TOP 100 OILERS: BORIS MIRONOV (57)

I’ve written about the misadventures of Boris Mironov as a member of the Edmonton Oilers a time or two, so I’m not going get too much into specifics again. You can read some of it here. What I will say, though, is it’s too bad Mironov wore out his welcome in Edmonton because he was a helluva player and a guy who everybody in the dressing room loved.

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It wasn’t really surprising, then, that when the Oiler contingent rolled into Chicago in November of 1999 for their first game against the Blackhawks since GM Glen Sather had traded him the previous March, boozing Bobo was waiting on us in the lobby of the Ritz-Carlton. Same big smile. Same big handshake. A new big contract from the Blackhawks. He was happy to see us. We were happy to see him. That was Boris.

Boris Mironov

Defense

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Born Mar 21 1972 — Moscow, Russia 


Height 6.03 — Weight 220 [191 cm/100 kg]

Drafted by Winnipeg Jets


Round 2 #27 overall 1992 NHL Entry Draft

BY THE NUMBERS

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Season

Age

Tm

GP

G

A

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PTS

+/-

PIM

S

S%

ATOI

1993-94

21

TOT

79

7

24

31

-33

110

145

4.8

1993-94

21

WIN

65

7

22

29

-29

96

122

5.7

1993-94

21

EDM

14

0

2

2

-4

14

23

0.0

1994-95

22

EDM

29

1

7

8

-9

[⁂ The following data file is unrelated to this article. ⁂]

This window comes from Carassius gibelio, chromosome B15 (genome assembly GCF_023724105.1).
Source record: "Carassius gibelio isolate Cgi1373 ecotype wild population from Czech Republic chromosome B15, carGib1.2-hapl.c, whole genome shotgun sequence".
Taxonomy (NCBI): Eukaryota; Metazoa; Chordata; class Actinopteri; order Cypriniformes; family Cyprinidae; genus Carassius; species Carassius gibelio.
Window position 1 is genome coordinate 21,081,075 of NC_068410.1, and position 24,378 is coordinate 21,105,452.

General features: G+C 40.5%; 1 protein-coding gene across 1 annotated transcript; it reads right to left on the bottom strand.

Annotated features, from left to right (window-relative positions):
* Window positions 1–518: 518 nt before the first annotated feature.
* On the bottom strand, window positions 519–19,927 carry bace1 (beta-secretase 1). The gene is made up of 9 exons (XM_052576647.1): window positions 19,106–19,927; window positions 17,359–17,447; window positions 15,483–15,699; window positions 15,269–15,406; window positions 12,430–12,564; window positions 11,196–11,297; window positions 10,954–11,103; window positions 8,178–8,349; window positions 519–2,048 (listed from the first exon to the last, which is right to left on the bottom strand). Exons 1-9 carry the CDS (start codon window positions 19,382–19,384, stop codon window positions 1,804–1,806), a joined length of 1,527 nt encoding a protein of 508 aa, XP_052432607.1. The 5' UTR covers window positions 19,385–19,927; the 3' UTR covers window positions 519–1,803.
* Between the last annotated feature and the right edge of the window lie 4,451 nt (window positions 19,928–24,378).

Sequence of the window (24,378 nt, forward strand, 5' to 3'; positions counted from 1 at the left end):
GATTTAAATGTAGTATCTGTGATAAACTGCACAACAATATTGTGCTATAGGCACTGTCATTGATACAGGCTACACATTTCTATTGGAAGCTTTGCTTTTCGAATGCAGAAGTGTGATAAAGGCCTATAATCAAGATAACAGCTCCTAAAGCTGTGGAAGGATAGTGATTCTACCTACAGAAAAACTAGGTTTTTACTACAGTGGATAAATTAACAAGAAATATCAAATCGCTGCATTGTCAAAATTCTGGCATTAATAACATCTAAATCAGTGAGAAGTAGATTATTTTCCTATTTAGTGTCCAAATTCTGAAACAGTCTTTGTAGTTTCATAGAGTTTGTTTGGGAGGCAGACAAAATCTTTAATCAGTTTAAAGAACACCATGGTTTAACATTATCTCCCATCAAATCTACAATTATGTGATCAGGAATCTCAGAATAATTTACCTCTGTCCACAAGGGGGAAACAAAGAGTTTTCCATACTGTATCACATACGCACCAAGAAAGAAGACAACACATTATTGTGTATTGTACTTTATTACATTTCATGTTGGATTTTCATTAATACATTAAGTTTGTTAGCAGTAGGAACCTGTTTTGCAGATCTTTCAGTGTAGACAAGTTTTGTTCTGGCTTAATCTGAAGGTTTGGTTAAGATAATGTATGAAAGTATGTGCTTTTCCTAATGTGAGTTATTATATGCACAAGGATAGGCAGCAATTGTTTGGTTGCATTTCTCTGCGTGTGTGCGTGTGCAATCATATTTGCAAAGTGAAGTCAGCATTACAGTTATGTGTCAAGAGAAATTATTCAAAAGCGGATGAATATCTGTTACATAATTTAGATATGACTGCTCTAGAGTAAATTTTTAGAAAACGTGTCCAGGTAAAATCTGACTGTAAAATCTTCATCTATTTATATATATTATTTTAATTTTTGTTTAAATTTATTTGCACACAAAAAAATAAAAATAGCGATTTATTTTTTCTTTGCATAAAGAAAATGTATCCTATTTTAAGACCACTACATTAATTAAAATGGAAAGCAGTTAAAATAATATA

40

48

2.1

1995-96

23

EDM

78

8

24

32

-23

101

158

5.1

1996-97

24

EDM

55

6

26

32

2

85

147

4.1

1997-98

25

EDM

81

16

30

46

-8

100

203

7.9

1998-99

26

TOT

75

11

38

49

13

131

173

6.4

25:39

1998-99

26

EDM

63

11

29

40

6

104

138

8.0

25:55

1998-99

26

CHI

12

0

9

9

7

27

35

0.0

24:17

1999-00

27

CHI

58

9

28

37

-3

72

144

6.3

24:53

2000-01

28

CHI

66

5

17

22

-14

42

143

3.5

22:05

2001-02

29

CHI

64

4

14

18

15

68

129

3.1

22:43

2002-03

30

TOT

56

6

10

16

2

56

70

8.6

20:05

2002-03

30

CHI

20

3

1

4

-1

22

14

21.4

19:12

2002-03

30

NYR

36

3

9

12

3

34

56

5.4

20:35

2003-04

31

NYR

75

3

13

16

1

86

129

2.3

20:37

6 yrs

EDM

320

42

118

160

-36

444

717

5.9

25:55

5 yrs

CHI

220

21

69

90

4

231

465

4.5

22:52

2 yrs

NYR

111

6

22

28

4

120

185

3.2

20:37

1 yr

WIN

65

7

22

29

-29

96

122

5.7

Career

716

76

231

307

-57

891

1489

5.1

22:43

PLAYOFFS:

Season

Age

Tm

GP

G

A

PTS

+/-

PIM

S

S%

TOI

ATOI

1996-97

24

EDM

12

2

8

10

-6

16

31

6.5

1997-98

25

EDM

12

3

3

6

-3

27

26

11.5

2001-02

29

CHI

1

0

0

0

0

2

0

6

5:41

Career

25

5

11

16

-9

45

57

8.8

6

5:41

NOTABLE

The occasionally AWOL and always popular Mironov had played 320 regular season games and 24 more in the playoffs for the Oilers when Sather shipped him, Dean McAmmond and prospect Jonas Elofsson to Chicago for Chad Kilger, Daniel Cleary, Ethan Moreau and Christian Laflamme on March 20, 1999.

The trade most certainly re-shaped the Oilers on Edmonton’s end. For Mironov, the move meant a new deal with Chicago and a raise from the $1.2 million he’d earned in Edmonton to a salary of $3.1 million as part of a four-year contract worth $12.9 million. Part of the move, as always, was about money with all eyes in Edmonton on the bottom line.

Part of it was Sather was dealing from a position of depth – he also had Roman Hamrlik, Janne Niinimaa and a young Tom Poti on the blue line. In that regard, it made some sense as a hockey move. Kilger, Cleary and Moreau were all first-rounders who hadn’t yet panned out. Still, in Mironov, the Oilers sent away a guy who could hit, shoot the puck, produce points and always volunteered as social director and head of sight-seeing.